I am commanded by the Air Council to express to you their grave concern on learning from the Casualties Officer of the Royal Canadian Air Force that, in view of information now received from the International Red Cross Committee, your son, Pilot Officer Dennis John Quinlan, is believed to have lost his life as the result of the air operations on the night of 16th/17th August 1942.
The committee's telegram, quoting official German information, states that one of the occupants of the aircraft which your son was flying was captured on the 17th August, 1942, an that he has reported that your son and three other occupants were killed.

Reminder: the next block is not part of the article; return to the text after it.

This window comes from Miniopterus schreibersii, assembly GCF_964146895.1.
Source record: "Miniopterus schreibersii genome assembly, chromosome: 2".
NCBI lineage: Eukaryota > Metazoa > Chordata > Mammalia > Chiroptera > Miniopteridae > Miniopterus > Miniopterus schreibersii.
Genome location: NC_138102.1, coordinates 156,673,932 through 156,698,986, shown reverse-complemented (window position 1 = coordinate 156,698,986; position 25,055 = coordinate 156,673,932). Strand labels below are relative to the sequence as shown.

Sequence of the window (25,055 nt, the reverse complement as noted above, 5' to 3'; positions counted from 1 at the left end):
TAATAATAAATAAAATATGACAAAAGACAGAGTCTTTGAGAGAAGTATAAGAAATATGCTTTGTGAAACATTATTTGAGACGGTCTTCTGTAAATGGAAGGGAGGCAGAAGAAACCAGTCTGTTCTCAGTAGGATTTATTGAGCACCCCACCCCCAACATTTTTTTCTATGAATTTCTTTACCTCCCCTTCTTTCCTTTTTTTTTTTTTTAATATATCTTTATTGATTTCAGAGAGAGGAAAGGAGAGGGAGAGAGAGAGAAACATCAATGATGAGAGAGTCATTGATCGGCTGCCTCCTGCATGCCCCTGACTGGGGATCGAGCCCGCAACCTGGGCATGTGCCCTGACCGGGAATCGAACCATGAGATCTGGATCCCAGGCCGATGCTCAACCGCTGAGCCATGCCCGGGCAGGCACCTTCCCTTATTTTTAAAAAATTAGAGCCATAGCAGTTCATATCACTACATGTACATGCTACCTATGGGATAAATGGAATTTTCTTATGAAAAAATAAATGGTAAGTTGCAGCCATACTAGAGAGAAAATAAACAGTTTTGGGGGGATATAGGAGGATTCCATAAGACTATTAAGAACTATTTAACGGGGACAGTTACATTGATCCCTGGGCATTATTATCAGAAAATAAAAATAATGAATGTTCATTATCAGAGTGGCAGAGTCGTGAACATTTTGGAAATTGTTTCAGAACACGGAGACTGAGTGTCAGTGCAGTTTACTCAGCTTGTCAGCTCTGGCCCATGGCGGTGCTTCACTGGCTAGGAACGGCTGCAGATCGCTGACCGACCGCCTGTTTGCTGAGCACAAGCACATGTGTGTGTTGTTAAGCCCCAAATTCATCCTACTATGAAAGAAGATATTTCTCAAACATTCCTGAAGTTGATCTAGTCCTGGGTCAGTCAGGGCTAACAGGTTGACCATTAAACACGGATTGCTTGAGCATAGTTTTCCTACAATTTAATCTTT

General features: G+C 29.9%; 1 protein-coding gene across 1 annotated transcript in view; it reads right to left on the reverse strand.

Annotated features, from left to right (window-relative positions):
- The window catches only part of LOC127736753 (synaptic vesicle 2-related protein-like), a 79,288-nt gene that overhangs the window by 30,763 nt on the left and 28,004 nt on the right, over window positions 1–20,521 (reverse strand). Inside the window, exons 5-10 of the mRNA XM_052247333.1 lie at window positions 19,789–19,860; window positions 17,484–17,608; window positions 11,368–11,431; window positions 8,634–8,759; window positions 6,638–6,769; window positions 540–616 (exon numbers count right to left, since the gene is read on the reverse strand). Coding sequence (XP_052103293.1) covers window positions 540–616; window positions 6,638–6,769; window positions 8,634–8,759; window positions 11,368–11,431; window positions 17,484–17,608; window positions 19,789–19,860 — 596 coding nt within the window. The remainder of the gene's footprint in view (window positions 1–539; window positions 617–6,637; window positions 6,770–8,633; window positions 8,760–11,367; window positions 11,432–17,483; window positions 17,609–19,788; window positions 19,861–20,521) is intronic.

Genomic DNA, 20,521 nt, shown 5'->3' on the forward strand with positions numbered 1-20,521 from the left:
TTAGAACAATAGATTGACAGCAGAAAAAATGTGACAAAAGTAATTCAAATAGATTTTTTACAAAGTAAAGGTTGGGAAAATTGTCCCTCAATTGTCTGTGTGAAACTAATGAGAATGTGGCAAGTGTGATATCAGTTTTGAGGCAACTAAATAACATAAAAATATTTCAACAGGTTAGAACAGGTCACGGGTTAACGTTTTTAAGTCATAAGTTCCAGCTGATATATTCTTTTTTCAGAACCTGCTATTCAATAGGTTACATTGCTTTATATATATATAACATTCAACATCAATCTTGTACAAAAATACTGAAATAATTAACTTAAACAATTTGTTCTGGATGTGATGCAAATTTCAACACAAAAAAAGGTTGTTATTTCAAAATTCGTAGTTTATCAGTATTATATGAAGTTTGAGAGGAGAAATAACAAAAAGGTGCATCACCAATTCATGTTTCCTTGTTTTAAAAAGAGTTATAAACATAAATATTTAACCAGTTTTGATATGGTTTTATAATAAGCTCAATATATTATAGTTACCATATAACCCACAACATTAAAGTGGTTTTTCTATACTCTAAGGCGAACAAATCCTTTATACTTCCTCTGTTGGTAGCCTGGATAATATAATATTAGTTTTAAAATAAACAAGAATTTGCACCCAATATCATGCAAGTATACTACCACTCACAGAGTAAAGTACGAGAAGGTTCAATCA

Although there is little reason to doubt the accuracy of this report, it will be necessary to report the casualty as "missing believed killed" until confirmed by further evidence, or until, in the absence of such evidence, it becomes necessary owing to lapse of time, to presume for official purpose that death had occurred. Action to that effect would not, however, be taken until at least six months from the date when your son was reported missing.
The air council regret that this news unfortunately leaves little room for hope, and desire me to express their deep sympathy with you in your grave anxiety.
I am, Madam,
Your obedient Servant,